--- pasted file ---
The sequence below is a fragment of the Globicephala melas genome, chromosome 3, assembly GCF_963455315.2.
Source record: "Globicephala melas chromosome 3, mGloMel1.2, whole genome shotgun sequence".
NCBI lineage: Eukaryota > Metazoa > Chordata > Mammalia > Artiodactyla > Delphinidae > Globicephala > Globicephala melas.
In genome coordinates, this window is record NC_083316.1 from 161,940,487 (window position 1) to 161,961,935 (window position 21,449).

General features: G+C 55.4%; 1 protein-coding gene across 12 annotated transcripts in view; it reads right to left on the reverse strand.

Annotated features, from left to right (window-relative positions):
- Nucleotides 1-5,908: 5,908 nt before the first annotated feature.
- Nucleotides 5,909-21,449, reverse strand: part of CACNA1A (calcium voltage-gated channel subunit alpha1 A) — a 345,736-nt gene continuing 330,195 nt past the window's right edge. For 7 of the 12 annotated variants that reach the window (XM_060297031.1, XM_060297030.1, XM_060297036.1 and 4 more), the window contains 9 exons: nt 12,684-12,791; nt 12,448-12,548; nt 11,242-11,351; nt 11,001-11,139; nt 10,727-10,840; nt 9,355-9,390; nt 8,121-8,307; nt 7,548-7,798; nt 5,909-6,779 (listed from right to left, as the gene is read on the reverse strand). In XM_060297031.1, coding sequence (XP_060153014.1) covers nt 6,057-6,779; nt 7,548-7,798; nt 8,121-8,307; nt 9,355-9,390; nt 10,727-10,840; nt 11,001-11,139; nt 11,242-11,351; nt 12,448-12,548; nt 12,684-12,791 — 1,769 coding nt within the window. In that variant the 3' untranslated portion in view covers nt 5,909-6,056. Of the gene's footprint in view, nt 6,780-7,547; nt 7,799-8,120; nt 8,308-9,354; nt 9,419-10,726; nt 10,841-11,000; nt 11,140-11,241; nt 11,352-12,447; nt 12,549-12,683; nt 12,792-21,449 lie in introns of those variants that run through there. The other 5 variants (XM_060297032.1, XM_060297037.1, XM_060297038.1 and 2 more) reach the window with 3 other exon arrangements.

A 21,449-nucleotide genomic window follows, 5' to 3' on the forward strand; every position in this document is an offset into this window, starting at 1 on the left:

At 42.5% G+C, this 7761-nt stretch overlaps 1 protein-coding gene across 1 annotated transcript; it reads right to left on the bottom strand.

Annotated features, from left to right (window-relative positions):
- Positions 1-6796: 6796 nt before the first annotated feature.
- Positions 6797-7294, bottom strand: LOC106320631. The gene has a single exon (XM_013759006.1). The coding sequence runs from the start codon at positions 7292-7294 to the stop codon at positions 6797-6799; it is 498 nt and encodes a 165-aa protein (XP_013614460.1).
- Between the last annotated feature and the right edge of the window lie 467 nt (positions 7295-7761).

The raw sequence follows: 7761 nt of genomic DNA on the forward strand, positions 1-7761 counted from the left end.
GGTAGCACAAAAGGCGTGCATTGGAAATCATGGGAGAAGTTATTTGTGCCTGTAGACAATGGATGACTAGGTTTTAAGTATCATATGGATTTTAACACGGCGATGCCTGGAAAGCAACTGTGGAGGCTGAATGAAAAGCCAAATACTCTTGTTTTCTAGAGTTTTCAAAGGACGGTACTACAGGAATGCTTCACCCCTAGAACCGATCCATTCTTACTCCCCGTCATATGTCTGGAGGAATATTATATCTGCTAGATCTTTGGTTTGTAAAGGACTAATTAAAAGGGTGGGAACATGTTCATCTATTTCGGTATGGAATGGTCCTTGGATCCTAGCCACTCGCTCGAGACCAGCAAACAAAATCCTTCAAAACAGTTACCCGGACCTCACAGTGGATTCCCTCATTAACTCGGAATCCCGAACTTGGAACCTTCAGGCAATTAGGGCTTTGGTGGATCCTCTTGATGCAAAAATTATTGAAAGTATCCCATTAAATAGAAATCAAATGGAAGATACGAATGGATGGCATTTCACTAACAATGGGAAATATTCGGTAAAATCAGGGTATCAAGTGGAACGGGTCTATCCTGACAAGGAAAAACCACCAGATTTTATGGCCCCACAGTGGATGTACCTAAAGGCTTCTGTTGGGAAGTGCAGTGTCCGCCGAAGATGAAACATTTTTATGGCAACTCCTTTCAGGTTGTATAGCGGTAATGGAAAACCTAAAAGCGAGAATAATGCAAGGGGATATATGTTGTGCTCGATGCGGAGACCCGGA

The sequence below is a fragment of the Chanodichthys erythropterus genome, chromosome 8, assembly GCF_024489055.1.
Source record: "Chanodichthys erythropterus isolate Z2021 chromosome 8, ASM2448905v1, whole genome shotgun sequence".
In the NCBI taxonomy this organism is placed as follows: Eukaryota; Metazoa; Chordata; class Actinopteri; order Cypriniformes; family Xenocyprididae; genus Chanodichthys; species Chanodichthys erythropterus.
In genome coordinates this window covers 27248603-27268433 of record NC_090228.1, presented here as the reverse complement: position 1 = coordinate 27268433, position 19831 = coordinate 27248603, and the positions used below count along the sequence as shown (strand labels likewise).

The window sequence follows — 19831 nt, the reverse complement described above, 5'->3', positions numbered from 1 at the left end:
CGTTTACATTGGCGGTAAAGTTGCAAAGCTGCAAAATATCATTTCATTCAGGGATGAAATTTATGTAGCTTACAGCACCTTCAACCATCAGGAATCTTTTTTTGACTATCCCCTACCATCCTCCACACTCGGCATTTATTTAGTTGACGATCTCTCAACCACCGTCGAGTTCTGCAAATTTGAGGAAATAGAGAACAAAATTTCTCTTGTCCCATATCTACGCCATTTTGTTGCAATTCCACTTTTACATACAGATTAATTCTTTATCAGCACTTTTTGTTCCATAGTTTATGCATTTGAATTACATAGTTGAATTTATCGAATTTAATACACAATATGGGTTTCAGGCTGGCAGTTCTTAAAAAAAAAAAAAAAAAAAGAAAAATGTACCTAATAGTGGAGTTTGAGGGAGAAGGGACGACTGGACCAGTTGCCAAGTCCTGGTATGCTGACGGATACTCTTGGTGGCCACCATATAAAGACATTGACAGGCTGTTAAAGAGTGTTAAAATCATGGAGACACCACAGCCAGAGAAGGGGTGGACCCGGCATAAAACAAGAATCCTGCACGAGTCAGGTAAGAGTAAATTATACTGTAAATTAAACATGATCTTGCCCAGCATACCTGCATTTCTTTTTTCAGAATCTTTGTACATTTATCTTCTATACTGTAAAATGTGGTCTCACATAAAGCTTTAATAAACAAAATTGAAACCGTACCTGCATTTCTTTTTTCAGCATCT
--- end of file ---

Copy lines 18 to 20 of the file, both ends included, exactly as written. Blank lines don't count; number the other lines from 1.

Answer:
Source record: "Chanodichthys erythropterus isolate Z2021 chromosome 8, ASM2448905v1, whole genome shotgun sequence".
In the NCBI taxonomy this organism is placed as follows: Eukaryota; Metazoa; Chordata; class Actinopteri; order Cypriniformes; family Xenocyprididae; genus Chanodichthys; species Chanodichthys erythropterus.
In genome coordinates this window covers 27248603-27268433 of record NC_090228.1, presented here as the reverse complement: position 1 = coordinate 27268433, position 19831 = coordinate 27248603, and the positions used below count along the sequence as shown (strand labels likewise).